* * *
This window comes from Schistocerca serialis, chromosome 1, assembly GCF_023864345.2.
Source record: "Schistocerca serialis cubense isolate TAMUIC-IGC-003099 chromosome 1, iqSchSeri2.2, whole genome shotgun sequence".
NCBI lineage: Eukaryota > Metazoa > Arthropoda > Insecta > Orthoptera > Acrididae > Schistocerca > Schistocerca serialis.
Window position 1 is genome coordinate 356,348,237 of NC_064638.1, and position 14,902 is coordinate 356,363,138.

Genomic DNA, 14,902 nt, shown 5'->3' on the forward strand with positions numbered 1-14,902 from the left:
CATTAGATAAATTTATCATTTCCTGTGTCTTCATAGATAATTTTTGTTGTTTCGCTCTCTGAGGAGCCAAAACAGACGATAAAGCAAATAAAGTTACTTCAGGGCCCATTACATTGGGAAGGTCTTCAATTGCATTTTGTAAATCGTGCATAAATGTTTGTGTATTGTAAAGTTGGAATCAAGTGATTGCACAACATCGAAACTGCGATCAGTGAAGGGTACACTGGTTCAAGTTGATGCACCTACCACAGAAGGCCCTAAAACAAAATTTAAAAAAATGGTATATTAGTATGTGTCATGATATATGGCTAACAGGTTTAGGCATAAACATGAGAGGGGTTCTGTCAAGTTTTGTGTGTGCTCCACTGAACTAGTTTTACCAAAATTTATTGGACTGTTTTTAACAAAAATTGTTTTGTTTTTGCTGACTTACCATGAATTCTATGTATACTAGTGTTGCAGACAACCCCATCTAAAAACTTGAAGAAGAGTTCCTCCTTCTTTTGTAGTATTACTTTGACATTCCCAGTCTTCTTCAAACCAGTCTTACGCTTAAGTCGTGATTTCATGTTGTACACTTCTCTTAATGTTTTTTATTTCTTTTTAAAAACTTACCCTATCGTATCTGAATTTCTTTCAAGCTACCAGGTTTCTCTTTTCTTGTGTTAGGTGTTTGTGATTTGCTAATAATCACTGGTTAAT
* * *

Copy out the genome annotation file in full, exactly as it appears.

This window comes from Schistocerca serialis, chromosome 1, assembly GCF_023864345.2.
Source record: "Schistocerca serialis cubense isolate TAMUIC-IGC-003099 chromosome 1, iqSchSeri2.2, whole genome shotgun sequence".
NCBI lineage: Eukaryota > Metazoa > Arthropoda > Insecta > Orthoptera > Acrididae > Schistocerca > Schistocerca serialis.
Window position 1 is genome coordinate 356,348,237 of NC_064638.1, and position 14,902 is coordinate 356,363,138.

Genomic DNA, 14,902 nt, shown 5'->3' on the forward strand with positions numbered 1-14,902 from the left:
CATTAGATAAATTTATCATTTCCTGTGTCTTCATAGATAATTTTTGTTGTTTCGCTCTCTGAGGAGCCAAAACAGACGATAAAGCAAATAAAGTTACTTCAGGGCCCATTACATTGGGAAGGTCTTCAATTGCATTTTGTAAATCGTGCATAAATGTTTGTGTATTGTAAAGTTGGAATCAAGTGATTGCACAACATCGAAACTGCGATCAGTGAAGGGTACACTGGTTCAAGTTGATGCACCTACCACAGAAGGCCCTAAAACAAAATTTAAAAAAATGGTATATTAGTATGTGTCATGATATATGGCTAACAGGTTTAGGCATAAACATGAGAGGGGTTCTGTCAAGTTTTGTGTGTGCTCCACTGAACTAGTTTTACCAAAATTTATTGGACTGTTTTTAACAAAAATTGTTTTGTTTTTGCTGACTTACCATGAATTCTATGTATACTAGTGTTGCAGACAACCCCATCTAAAAACTTGAAGAAGAGTTCCTCCTTCTTTTGTAGTATTACTTTGACATTCCCAGTCTTCTTCAAACCAGTCTTACGCTTAAGTCGTGATTTCATGTTGTACACTTCTCTTAATGTTTTTTATTTCTTTTTAAAAACTTACCCTATCGTATCTGAATTTCTTTCAAGCTACCAGGTTTCTCTTTTCTTGTGTTAGGTGTTTGTGATTTGCTAATAATCACTGGTTAAT